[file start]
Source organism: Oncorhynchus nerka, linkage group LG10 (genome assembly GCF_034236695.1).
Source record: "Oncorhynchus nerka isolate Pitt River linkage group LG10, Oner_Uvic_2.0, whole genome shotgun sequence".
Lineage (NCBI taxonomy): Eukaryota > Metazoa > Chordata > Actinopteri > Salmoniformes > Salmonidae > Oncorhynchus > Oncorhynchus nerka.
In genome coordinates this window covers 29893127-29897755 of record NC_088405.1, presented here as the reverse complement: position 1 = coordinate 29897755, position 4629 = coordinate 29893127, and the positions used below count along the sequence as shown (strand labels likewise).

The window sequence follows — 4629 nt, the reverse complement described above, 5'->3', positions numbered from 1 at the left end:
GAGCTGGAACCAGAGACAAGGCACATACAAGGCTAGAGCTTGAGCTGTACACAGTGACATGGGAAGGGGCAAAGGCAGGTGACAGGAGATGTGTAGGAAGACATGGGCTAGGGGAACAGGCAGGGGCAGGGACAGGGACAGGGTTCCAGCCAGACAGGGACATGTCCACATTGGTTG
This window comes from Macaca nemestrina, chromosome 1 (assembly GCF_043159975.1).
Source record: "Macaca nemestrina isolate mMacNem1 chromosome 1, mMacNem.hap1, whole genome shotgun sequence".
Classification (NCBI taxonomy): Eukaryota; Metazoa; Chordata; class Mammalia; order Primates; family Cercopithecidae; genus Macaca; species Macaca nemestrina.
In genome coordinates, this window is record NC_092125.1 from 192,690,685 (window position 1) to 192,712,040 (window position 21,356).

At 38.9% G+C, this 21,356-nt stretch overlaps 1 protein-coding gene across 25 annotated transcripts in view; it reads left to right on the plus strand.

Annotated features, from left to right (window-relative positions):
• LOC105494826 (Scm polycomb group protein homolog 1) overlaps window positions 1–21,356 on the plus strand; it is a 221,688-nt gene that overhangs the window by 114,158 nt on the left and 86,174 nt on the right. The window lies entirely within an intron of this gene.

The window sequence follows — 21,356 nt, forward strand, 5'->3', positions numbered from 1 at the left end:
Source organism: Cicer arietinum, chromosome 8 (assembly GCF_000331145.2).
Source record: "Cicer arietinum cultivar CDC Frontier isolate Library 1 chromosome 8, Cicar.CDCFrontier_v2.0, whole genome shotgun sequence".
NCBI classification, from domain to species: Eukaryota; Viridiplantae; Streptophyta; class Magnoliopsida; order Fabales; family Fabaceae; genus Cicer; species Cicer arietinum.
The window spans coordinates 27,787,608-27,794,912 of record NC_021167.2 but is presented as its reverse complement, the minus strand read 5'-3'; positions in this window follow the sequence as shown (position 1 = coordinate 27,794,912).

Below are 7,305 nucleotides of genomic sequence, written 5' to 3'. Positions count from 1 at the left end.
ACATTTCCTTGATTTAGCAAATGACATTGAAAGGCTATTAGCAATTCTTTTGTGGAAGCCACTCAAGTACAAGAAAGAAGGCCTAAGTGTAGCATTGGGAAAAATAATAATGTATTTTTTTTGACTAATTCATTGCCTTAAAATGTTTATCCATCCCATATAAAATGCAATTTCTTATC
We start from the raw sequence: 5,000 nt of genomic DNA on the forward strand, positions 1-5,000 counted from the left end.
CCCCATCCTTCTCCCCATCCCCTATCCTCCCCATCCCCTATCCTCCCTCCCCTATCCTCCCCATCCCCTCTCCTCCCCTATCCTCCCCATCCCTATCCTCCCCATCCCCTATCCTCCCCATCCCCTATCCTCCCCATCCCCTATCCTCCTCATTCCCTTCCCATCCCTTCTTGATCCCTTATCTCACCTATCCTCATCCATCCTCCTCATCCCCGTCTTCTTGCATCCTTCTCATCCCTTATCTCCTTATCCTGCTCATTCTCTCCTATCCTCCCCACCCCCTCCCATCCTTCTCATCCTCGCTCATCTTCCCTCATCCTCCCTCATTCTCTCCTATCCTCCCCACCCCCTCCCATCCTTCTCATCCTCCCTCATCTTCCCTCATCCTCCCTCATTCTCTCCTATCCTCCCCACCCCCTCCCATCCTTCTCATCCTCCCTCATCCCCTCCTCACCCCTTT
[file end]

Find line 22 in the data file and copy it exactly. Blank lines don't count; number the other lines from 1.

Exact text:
CCCCATCCTTCTCCCCATCCCCTATCCTCCCCATCCCCTATCCTCCCTCCCCTATCCTCCCCATCCCCTCTCCTCCCCTATCCTCCCCATCCCTATCCTCCCCATCCCCTATCCTCCCCATCCCCTATCCTCCCCATCCCCTATCCTCCTCATTCCCTTCCCATCCCTTCTTGATCCCTTATCTCACCTATCCTCATCCATCCTCCTCATCCCCGTCTTCTTGCATCCTTCTCATCCCTTATCTCCTTATCCTGCTCATTCTCTCCTATCCTCCCCACCCCCTCCCATCCTTCTCATCCTCGCTCATCTTCCCTCATCCTCCCTCATTCTCTCCTATCCTCCCCACCCCCTCCCATCCTTCTCATCCTCCCTCATCTTCCCTCATCCTCCCTCATTCTCTCCTATCCTCCCCACCCCCTCCCATCCTTCTCATCCTCCCTCATCCCCTCCTCACCCCTTT